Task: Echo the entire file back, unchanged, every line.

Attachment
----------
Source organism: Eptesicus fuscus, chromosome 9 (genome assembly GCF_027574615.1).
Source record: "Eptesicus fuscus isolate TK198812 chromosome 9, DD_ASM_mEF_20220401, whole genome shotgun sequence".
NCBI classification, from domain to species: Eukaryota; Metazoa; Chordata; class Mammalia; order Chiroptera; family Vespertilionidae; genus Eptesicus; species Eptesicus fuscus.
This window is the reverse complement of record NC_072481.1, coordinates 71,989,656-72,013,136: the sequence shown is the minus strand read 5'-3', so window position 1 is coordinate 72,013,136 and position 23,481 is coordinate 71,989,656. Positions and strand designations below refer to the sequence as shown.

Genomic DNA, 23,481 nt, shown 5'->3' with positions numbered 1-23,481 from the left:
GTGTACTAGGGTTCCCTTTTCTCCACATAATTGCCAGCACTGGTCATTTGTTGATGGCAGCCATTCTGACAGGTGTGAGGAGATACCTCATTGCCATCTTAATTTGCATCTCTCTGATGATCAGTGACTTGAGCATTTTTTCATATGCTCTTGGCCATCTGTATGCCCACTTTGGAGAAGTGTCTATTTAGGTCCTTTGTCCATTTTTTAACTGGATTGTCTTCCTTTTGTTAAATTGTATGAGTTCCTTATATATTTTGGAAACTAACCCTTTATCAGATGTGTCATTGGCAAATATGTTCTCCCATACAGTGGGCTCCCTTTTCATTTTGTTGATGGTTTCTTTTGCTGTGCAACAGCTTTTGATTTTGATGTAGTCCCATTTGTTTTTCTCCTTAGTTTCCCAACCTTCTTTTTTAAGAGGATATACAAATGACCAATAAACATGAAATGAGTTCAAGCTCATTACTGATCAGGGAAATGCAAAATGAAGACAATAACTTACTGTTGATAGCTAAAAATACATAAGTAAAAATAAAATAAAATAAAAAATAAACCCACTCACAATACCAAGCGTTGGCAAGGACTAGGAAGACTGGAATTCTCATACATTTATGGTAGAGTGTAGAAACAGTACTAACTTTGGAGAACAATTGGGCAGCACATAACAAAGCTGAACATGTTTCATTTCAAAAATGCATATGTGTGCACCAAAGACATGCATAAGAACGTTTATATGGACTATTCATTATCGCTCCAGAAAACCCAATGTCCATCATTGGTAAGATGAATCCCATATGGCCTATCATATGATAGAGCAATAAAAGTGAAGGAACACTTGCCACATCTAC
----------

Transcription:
Source organism: Eptesicus fuscus, chromosome 9 (genome assembly GCF_027574615.1).
Source record: "Eptesicus fuscus isolate TK198812 chromosome 9, DD_ASM_mEF_20220401, whole genome shotgun sequence".
NCBI classification, from domain to species: Eukaryota; Metazoa; Chordata; class Mammalia; order Chiroptera; family Vespertilionidae; genus Eptesicus; species Eptesicus fuscus.
This window is the reverse complement of record NC_072481.1, coordinates 71,989,656-72,013,136: the sequence shown is the minus strand read 5'-3', so window position 1 is coordinate 72,013,136 and position 23,481 is coordinate 71,989,656. Positions and strand designations below refer to the sequence as shown.

Genomic DNA, 23,481 nt, shown 5'->3' with positions numbered 1-23,481 from the left:
GTGTACTAGGGTTCCCTTTTCTCCACATAATTGCCAGCACTGGTCATTTGTTGATGGCAGCCATTCTGACAGGTGTGAGGAGATACCTCATTGCCATCTTAATTTGCATCTCTCTGATGATCAGTGACTTGAGCATTTTTTCATATGCTCTTGGCCATCTGTATGCCCACTTTGGAGAAGTGTCTATTTAGGTCCTTTGTCCATTTTTTAACTGGATTGTCTTCCTTTTGTTAAATTGTATGAGTTCCTTATATATTTTGGAAACTAACCCTTTATCAGATGTGTCATTGGCAAATATGTTCTCCCATACAGTGGGCTCCCTTTTCATTTTGTTGATGGTTTCTTTTGCTGTGCAACAGCTTTTGATTTTGATGTAGTCCCATTTGTTTTTCTCCTTAGTTTCCCAACCTTCTTTTTTAAGAGGATATACAAATGACCAATAAACATGAAATGAGTTCAAGCTCATTACTGATCAGGGAAATGCAAAATGAAGACAATAACTTACTGTTGATAGCTAAAAATACATAAGTAAAAATAAAATAAAATAAAAAATAAACCCACTCACAATACCAAGCGTTGGCAAGGACTAGGAAGACTGGAATTCTCATACATTTATGGTAGAGTGTAGAAACAGTACTAACTTTGGAGAACAATTGGGCAGCACATAACAAAGCTGAACATGTTTCATTTCAAAAATGCATATGTGTGCACCAAAGACATGCATAAGAACGTTTATATGGACTATTCATTATCGCTCCAGAAAACCCAATGTCCATCATTGGTAAGATGAATCCCATATGGCCTATCATATGATAGAGCAATAAAAGTGAAGGAACACTTGCCACATCTAC